New York — ''The Accrington Pals,'' at the Hudson Guild Theatre, is a concerned and articulate drama about a group of Lancashire folk in the years between 1914 and 1916. When the men go off to fight and die in World War I, the women are left to keep the home fires burning, assume new roles, and cope with news and rumors from the Western Front.
The central figure of Peter Whelan's group portrait is May (Amelia White), a good-looking, sharp-tongued spinster whose livelihood is her vegetable stall. May, who has practical ambitions, scorns the dreamy idealism of Tom (Anthony Fusco), the artistically inclined young employee who shares her home but not her favors. The play's pivotal foursome is completed by easygoing Eva (Kate Burton) , a newcomer who wins May's friendship, and Eva's boyfriend Arthur (Ian Stuart).
''The Accrington Pals'' is a play of atmosphere, character social commentary, and local color . Mr. Whelan clearly cherishes these spirited Lancastrians. As one of them observes: ''There's not much you can do here, but you're in the midst of life.'' The story of their daily rounds in a wartime situation can be humorous, moving, and ultimately devastating.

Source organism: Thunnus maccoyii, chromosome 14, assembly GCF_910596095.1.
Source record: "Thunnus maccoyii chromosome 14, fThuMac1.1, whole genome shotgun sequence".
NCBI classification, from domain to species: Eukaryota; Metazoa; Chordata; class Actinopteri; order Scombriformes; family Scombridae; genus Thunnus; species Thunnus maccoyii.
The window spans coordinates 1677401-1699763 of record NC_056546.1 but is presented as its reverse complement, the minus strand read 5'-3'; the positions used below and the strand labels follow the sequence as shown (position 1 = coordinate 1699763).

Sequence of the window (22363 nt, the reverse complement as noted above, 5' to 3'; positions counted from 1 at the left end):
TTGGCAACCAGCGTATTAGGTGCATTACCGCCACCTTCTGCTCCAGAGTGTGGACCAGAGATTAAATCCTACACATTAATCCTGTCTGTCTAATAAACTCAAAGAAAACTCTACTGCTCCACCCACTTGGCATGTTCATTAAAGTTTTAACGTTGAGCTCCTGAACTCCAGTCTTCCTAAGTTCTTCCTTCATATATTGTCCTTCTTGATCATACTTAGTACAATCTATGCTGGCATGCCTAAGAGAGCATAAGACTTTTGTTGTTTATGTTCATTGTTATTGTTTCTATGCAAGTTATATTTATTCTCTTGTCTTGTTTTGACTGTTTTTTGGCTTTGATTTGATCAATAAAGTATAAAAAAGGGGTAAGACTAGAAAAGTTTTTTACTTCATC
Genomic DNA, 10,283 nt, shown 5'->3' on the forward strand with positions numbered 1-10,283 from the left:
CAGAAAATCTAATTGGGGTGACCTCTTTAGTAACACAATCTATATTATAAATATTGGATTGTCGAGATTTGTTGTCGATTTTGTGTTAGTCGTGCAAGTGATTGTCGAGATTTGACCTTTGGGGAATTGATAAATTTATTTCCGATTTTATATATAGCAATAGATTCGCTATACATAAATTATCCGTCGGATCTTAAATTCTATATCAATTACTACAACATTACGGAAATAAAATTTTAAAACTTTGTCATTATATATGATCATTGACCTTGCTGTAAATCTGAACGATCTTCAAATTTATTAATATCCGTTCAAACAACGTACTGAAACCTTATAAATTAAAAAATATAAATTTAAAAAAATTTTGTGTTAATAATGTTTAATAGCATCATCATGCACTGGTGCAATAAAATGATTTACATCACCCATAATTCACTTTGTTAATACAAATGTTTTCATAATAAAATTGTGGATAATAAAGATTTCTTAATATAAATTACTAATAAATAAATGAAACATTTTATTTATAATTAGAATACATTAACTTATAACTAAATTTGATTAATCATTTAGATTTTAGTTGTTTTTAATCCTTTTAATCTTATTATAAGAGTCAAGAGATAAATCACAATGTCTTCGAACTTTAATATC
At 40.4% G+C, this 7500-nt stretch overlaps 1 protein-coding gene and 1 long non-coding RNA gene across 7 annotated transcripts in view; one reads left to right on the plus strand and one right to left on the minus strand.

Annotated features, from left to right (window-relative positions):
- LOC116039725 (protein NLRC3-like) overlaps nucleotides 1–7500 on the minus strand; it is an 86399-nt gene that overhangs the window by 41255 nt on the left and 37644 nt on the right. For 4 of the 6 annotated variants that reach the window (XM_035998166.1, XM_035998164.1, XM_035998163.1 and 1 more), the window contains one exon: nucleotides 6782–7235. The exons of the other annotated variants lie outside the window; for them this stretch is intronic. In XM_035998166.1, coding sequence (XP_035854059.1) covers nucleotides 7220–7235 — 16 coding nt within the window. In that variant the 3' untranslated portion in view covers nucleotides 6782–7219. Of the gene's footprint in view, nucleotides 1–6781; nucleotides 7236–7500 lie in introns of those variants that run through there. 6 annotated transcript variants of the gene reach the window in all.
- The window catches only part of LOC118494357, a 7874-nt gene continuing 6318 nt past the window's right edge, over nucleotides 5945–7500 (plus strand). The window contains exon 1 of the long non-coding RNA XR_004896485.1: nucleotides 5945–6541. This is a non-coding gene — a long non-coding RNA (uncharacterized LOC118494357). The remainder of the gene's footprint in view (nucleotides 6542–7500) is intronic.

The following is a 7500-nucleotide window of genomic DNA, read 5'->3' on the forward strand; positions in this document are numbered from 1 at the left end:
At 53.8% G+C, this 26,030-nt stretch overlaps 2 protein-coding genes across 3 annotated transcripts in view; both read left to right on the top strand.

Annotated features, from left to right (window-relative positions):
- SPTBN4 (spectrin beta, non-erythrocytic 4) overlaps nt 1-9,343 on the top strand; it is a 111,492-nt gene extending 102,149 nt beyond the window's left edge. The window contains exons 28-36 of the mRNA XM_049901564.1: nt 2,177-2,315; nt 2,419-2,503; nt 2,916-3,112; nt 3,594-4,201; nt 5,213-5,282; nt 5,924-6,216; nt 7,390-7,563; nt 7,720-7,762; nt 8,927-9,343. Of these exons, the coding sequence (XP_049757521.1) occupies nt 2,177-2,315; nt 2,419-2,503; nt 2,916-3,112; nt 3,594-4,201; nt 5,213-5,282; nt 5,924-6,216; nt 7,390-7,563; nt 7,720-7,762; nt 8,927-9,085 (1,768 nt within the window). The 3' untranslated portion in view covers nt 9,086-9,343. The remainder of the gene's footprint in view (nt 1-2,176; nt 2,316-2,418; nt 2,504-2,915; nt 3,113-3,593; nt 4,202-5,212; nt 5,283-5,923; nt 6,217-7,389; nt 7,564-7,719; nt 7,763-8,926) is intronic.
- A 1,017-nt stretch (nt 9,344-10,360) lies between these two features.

The strengths of the play are firmly realized in the authentic performance staged by Daniel Gerroll. One feels the homogeneity of this small community. ''The Accrington Pals'' does, however, manifest a certain diffuseness in its conscientious accumulation of small details and in its frequent shifts from home front to war front as the drama unfolds.
The chief strength of the production lies in the feeling of provincial homogeneity and British character it achieves. Besides those already mentioned, the admirable Hudson Guild cast includes Amanda Carlin, Veronica Castang, E. Keyishian, Denise Stephenson, George Taylor, and Thomas Virtue.